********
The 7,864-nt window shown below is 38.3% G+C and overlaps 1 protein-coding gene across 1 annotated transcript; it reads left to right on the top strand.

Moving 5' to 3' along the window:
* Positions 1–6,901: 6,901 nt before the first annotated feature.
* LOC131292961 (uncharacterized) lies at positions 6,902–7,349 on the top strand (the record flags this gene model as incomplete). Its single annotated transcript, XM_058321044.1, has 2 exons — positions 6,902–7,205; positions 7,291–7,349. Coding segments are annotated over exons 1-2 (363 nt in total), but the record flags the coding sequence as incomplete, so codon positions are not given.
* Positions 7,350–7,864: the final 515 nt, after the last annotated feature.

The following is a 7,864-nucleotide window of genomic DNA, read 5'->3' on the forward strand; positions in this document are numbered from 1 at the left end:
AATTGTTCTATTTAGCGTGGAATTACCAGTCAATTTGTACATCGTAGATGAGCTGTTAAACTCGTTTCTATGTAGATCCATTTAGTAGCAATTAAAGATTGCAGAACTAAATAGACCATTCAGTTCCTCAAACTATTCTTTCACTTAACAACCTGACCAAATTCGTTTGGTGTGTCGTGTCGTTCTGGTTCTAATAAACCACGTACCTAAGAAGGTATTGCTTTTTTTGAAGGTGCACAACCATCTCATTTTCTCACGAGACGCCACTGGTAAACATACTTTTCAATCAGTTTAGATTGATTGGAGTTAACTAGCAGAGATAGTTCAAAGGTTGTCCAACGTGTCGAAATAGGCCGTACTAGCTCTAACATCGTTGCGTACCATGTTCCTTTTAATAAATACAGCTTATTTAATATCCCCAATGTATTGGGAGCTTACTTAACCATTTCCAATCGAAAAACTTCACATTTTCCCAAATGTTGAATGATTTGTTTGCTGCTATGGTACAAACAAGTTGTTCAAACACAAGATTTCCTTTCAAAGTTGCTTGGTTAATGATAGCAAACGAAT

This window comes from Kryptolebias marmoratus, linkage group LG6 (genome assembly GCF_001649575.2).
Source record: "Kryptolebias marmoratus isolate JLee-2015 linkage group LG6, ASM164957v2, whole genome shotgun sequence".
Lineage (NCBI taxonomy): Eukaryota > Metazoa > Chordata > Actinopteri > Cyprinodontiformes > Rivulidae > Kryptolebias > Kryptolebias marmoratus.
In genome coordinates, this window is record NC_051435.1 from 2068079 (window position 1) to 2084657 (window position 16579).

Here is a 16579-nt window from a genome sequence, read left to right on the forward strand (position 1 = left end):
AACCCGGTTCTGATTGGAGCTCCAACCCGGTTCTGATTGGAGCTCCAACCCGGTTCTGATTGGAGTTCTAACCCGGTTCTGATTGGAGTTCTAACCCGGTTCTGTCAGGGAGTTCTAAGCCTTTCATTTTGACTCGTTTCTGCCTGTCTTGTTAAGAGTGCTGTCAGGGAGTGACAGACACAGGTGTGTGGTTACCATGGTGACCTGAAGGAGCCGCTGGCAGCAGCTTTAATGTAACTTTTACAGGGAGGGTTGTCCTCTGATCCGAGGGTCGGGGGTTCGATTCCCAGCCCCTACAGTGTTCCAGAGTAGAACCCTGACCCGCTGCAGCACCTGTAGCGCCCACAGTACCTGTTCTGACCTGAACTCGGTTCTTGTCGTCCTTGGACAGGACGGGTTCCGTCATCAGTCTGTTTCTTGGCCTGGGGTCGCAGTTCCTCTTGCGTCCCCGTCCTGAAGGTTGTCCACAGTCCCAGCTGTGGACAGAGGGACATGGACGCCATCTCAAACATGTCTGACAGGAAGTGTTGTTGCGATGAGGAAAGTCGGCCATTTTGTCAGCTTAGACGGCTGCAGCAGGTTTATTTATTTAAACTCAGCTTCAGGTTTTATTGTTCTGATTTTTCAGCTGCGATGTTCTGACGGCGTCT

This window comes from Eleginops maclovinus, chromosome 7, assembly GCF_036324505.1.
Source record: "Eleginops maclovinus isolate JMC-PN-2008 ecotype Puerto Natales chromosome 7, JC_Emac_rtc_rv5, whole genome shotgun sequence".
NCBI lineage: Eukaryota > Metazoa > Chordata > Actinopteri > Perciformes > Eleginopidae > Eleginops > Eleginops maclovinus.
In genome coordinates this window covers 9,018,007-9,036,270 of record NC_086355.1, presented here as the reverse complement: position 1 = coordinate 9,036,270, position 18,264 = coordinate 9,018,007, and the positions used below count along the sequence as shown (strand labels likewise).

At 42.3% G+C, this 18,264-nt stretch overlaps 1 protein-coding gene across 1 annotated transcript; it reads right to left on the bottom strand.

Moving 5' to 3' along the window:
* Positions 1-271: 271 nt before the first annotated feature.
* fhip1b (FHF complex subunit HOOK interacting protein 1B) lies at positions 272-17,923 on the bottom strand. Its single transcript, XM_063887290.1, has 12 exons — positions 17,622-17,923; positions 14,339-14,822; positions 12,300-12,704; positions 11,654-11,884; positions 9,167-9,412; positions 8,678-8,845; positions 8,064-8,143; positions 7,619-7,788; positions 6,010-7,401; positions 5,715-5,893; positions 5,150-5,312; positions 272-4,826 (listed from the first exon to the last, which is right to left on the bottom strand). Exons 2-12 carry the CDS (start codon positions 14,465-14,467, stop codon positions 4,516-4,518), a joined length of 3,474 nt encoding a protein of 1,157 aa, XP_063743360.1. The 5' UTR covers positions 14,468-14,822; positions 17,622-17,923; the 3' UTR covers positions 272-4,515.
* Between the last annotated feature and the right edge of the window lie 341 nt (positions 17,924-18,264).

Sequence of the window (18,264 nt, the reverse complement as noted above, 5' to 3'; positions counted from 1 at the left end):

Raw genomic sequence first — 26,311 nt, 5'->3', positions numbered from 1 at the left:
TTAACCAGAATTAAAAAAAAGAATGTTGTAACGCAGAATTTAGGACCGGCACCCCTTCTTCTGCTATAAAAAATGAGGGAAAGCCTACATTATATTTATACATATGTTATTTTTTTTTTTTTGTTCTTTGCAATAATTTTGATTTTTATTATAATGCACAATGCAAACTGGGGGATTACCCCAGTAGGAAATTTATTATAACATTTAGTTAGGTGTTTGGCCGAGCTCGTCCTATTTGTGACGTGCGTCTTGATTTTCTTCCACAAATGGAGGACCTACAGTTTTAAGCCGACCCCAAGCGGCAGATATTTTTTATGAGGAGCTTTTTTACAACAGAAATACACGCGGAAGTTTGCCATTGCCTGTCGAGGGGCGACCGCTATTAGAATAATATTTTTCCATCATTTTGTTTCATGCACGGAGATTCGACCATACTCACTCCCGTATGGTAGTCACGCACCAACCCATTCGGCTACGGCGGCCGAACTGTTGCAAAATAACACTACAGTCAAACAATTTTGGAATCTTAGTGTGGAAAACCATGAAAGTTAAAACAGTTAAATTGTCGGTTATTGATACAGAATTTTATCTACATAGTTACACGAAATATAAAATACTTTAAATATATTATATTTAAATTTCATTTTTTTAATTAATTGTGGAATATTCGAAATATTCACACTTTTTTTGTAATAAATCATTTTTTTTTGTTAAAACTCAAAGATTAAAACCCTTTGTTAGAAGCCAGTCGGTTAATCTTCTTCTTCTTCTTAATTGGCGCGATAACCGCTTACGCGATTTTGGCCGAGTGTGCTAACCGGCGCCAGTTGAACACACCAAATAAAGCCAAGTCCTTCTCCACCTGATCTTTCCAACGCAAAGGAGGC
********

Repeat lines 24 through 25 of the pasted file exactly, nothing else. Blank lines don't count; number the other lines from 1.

Raw genomic sequence first — 26,311 nt, 5'->3', positions numbered from 1 at the left:
TTAACCAGAATTAAAAAAAAGAATGTTGTAACGCAGAATTTAGGACCGGCACCCCTTCTTCTGCTATAAAAAATGAGGGAAAGCCTACATTATATTTATACATATGTTATTTTTTTTTTTTTGTTCTTTGCAATAATTTTGATTTTTATTATAATGCACAATGCAAACTGGGGGATTACCCCAGTAGGAAATTTATTATAACATTTAGTTAGGTGTTTGGCCGAGCTCGTCCTATTTGTGACGTGCGTCTTGATTTTCTTCCACAAATGGAGGACCTACAGTTTTAAGCCGACCCCAAGCGGCAGATATTTTTTATGAGGAGCTTTTTTACAACAGAAATACACGCGGAAGTTTGCCATTGCCTGTCGAGGGGCGACCGCTATTAGAATAATATTTTTCCATCATTTTGTTTCATGCACGGAGATTCGACCATACTCACTCCCGTATGGTAGTCACGCACCAACCCATTCGGCTACGGCGGCCGAACTGTTGCAAAATAACACTACAGTCAAACAATTTTGGAATCTTAGTGTGGAAAACCATGAAAGTTAAAACAGTTAAATTGTCGGTTATTGATACAGAATTTTATCTACATAGTTACACGAAATATAAAATACTTTAAATATATTATATTTAAATTTCATTTTTTTAATTAATTGTGGAATATTCGAAATATTCACACTTTTTTTGTAATAAATCATTTTTTTTTGTTAAAACTCAAAGATTAAAACCCTTTGTTAGAAGCCAGTCGGTTAATCTTCTTCTTCTTCTTAATTGGCGCGATAACCGCTTACGCGATTTTGGCCGAGTGTGCTAACCGGCGCCAGTTGAACACACCAAATAAAGCCAAGTCCTTCTCCACCTGATCTTTCCAACGCAAAGGAGGC